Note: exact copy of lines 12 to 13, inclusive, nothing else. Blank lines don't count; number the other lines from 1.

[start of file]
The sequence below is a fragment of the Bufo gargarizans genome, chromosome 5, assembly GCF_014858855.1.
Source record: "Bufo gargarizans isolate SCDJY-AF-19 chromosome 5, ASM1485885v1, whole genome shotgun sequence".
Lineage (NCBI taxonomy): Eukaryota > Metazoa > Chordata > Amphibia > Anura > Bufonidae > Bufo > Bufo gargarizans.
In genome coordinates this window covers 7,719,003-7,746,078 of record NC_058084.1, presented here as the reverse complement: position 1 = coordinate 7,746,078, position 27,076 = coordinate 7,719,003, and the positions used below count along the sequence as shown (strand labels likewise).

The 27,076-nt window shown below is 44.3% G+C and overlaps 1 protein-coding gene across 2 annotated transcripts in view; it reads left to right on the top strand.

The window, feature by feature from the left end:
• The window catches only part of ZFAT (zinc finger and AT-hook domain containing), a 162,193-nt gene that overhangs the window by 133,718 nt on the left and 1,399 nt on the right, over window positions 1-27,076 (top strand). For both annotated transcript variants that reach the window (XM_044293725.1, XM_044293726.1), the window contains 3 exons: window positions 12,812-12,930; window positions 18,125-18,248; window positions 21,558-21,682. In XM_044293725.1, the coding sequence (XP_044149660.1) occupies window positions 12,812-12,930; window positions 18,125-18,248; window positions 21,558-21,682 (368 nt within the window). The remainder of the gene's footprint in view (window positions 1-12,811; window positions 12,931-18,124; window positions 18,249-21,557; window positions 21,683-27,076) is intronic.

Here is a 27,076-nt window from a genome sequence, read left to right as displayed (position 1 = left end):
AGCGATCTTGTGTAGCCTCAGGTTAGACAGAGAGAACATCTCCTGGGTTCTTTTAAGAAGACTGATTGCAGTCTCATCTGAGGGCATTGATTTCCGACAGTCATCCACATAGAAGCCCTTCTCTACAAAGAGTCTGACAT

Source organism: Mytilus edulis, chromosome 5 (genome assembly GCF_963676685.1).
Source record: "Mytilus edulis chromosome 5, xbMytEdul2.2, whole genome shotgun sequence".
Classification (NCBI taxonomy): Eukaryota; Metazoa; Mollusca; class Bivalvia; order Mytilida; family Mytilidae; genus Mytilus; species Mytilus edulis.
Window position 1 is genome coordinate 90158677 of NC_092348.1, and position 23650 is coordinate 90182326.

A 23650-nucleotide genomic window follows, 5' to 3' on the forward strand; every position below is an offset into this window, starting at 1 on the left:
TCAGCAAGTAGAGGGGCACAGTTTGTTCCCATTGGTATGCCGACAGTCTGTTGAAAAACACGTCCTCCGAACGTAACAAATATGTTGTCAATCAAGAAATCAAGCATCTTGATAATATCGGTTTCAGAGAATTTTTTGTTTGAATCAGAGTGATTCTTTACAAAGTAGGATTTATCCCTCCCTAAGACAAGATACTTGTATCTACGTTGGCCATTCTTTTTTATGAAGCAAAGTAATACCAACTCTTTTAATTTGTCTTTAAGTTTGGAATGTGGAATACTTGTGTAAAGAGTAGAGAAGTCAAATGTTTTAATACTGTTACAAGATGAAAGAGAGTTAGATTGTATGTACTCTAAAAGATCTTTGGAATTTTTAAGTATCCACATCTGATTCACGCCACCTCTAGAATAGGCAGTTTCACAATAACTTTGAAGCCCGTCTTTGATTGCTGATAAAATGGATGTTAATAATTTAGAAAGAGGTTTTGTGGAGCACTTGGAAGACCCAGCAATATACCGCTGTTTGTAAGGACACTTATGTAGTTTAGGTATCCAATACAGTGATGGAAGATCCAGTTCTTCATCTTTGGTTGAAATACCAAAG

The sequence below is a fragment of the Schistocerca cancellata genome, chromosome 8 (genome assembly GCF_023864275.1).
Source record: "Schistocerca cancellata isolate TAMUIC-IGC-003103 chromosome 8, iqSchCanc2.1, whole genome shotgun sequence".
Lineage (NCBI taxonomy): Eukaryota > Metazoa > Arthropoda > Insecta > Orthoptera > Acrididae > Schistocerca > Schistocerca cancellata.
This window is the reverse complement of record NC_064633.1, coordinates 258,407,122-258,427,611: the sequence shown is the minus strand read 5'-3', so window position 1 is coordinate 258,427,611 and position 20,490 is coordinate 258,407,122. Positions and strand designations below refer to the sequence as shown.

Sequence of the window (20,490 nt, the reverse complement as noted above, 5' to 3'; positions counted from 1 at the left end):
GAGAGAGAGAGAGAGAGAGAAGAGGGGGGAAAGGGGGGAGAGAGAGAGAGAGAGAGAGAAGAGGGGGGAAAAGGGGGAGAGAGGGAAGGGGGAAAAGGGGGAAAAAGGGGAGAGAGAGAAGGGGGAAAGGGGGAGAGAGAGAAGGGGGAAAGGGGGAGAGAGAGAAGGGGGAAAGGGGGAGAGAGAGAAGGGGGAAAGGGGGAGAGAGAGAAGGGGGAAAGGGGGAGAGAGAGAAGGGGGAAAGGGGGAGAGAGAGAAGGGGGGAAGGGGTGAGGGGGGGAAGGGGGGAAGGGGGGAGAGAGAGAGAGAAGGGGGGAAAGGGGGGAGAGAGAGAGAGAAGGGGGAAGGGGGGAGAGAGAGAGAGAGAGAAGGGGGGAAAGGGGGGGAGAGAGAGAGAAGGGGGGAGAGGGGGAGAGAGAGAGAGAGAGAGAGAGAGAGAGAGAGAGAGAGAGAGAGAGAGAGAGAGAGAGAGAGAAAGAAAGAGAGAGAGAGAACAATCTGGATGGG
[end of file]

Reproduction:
Classification (NCBI taxonomy): Eukaryota; Metazoa; Mollusca; class Bivalvia; order Mytilida; family Mytilidae; genus Mytilus; species Mytilus edulis.
Window position 1 is genome coordinate 90158677 of NC_092348.1, and position 23650 is coordinate 90182326.